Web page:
So CONGRATULATIONS to Todd M. Curro, who gives as his addresses, Massachusetts and South Korea. You're the first person to have done this, too -- plenty of reason to add your name right here, hey!
 And another CONGRATULATIONS to Ian Kemmish, who lives in England. I never planned on this small section of the Resource Page to contain another contest (like the one Moog note one, which always appears at the top of the newest Open Letter).
But upon seeing the first listing above, which I posted more out of a jocular sense, Ian responded in like manner. I guess we'll post his name, too, as he nailed it easily and completely accurately. I suspect that those with a British background might be more familiar with some mildly out-of-date language terms once commonly used in "The Colonies", too. However, American English, while related, has become a "hole-nuther matter" (and every bit as slangy as those two citrus fruits and Bells of St. Clemens...)
And now let's end this amusing aside with three final Neo-Gold Leafs, acknowledgments for solving this venerable old New England challenge. Since it's not mine, and I never intended this web-bagatelle to be treated so seriously, like the musical challenge of the one Moog synth note on SOB 2000, I won't promise to continue to add names of those who enjoy the kick of solving a venerable word puzzle. But, hey, you never know...
 Anyway, sans further ado, here are three additional Neo-Gold Leaf CONGRATULATIONS which we extend to the following bright people:
   TMike Stubbs & Zack Turpin of "wavingpalms", Peter Holliday (who has been an interesting music correspondent, too), and David Harris, another savvy solver from the UK. All of you got the exact (or for Stubbs and Turpin, a very nearly exact) translation, good work!

leaf Recently a good friend was enthusiastically about to commence his first professional set of recording sessions (you know who you are...!) In my usual helpful, supportive, but ever malicious way, I decided to jot down a series of "Helpful Tips for the Novice Recording Engineer", and send it to him. With tongue firmly in cheek, here is the nasty parody that resulted.
-- Recording Tips -- For the Beginner --

(Caution: all of the advice in the above "tips" is as untrue as this warning statement about it. Read at your own risk! --the management )


Note: For some reason, this satire has been picked up by many others in the recording arts and sciences who have sent it out to friends on the Net. So you may have encountered a version of it before. The text here is the official authenticated version, after all final polishings, revisions and additions were made. (Big deal...)
Text for Recording Tips 1997 Wendy Carlos
Rest of this page updated and
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Interesting Miscellany

leaf While searching through an old file cabinet for some Moog information sheets to post on our site, I also discovered a tiny newspaper clipping from my days at Columbia University, as a graduate student in the Music Department. That's where I met Vladimir Ussachevsky, the electroacoustic music pioneer, as well as other notable professors, like composers Jack Beeson and Otto Luening. For years the music department organized free concerts of music written by student composers in the department, and they called them: "The Columbia Composers." This series had faded away by the time I arrived in the early 60s. In it's place were several other concert series of new music. Alas, the only place for the graduate student composer was within the new program by "The Group For Contemporary Music at Columbia University." They seemed to offer ONLY dodecaphonic, or serial, atonal fare, and other quite severe, generally ugly styles.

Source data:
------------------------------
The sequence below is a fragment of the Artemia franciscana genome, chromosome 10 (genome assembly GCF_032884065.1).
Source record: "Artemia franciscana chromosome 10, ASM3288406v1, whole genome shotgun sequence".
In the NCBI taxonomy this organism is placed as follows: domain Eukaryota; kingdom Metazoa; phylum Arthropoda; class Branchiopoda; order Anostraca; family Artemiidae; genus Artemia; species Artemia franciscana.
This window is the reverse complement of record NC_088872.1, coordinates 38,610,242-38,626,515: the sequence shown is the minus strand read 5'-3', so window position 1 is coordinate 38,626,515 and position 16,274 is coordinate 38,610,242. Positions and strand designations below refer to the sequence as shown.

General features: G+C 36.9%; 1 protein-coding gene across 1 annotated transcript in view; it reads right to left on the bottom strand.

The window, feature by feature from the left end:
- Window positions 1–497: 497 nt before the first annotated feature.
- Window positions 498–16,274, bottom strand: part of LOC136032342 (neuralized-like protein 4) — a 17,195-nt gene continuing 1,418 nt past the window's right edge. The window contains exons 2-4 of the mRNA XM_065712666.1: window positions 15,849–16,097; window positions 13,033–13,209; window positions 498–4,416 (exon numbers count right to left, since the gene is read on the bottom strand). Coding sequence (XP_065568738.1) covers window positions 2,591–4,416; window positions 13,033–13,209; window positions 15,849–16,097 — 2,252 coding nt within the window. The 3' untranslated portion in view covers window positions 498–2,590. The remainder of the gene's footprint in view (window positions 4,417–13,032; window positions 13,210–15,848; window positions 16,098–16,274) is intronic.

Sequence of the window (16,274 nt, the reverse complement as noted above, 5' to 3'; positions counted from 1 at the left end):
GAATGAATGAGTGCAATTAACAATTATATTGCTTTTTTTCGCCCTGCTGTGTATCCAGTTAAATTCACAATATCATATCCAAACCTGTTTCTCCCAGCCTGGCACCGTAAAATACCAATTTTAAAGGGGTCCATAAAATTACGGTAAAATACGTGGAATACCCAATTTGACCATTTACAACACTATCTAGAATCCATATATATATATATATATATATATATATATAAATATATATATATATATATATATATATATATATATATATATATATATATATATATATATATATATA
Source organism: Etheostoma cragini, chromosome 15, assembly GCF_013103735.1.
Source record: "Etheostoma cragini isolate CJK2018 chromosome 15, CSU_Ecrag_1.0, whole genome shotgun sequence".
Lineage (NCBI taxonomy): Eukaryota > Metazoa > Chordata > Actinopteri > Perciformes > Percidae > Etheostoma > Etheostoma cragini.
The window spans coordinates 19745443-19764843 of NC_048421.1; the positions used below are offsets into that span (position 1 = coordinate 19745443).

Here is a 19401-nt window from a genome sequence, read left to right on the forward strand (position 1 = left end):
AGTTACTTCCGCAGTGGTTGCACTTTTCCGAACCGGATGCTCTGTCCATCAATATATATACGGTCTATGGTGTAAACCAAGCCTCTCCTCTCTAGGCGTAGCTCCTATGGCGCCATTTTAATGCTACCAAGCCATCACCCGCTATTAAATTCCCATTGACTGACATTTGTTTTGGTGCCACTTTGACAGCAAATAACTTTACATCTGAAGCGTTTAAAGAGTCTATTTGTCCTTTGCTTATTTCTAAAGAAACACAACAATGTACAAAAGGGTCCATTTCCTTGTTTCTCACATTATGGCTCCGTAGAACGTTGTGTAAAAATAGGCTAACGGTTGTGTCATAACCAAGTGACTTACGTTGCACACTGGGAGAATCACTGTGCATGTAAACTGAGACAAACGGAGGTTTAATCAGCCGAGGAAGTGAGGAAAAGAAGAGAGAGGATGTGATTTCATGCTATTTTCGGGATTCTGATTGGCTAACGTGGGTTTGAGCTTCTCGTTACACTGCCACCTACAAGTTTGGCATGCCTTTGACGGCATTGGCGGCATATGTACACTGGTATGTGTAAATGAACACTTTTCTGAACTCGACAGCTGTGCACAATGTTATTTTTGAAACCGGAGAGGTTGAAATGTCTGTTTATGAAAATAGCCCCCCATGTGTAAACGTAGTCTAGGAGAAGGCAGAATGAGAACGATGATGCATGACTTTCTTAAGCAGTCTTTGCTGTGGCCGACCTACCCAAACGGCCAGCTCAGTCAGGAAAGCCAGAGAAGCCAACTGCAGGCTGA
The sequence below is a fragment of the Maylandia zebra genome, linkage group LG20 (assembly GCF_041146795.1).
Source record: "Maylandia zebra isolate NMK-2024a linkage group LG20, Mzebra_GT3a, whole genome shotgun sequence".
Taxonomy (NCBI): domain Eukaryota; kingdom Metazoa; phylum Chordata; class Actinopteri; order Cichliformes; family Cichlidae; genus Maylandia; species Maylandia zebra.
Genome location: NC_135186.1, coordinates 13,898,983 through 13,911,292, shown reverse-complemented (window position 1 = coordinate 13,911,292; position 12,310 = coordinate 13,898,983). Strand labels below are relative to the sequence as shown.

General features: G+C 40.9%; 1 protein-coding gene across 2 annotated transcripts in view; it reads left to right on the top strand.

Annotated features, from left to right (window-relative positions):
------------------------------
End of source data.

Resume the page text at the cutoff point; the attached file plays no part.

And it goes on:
That was not for me, and contrariwise, those of us who tried to find other less restrictive musical styles and genres were not what the new group wanted to play, either. A standoff. So several other composer friends and I decided to restart the earlier Columbia Composers program. For the three years I attended, we presented new music in a broad selection of styles and media, and carried on the earlier tradition the best we could. We rented McMillin Theater (now Miller), designed and printed our own programs (we'd cart our master sheets down to ERS offset printers downtown), much as amateur performers have always managed. I still have nostalgic thoughts about some of those concerts experiences...! Fortunately, despite all the moves since then, I had managed to save one of the small ads we placed in the New York Times a week before one of our concerts (this one was in March of 1964). We had nearly no budget, so it had to be tiny and to the point. Here's a decent scan of the clipping:

(click for full size image)

leaf Mixed in with the clipping above, I also found this single sheet with my scrawled figures of what it would cost to build a small new studio. It dates from somewhat over a year after that clipping, when I had finally graduated. I considered trying to set up a few new devices on my own, much like Ussachevsky's small McMillin Room #106, where I had done most of my electroacoustic composing while studying for my MA. Perhaps I could collect and hand-wire some equipment slowly for my new studio apartment, while I continued to work as an audio engineer for Gotham Recording Corp. on West 46th Street.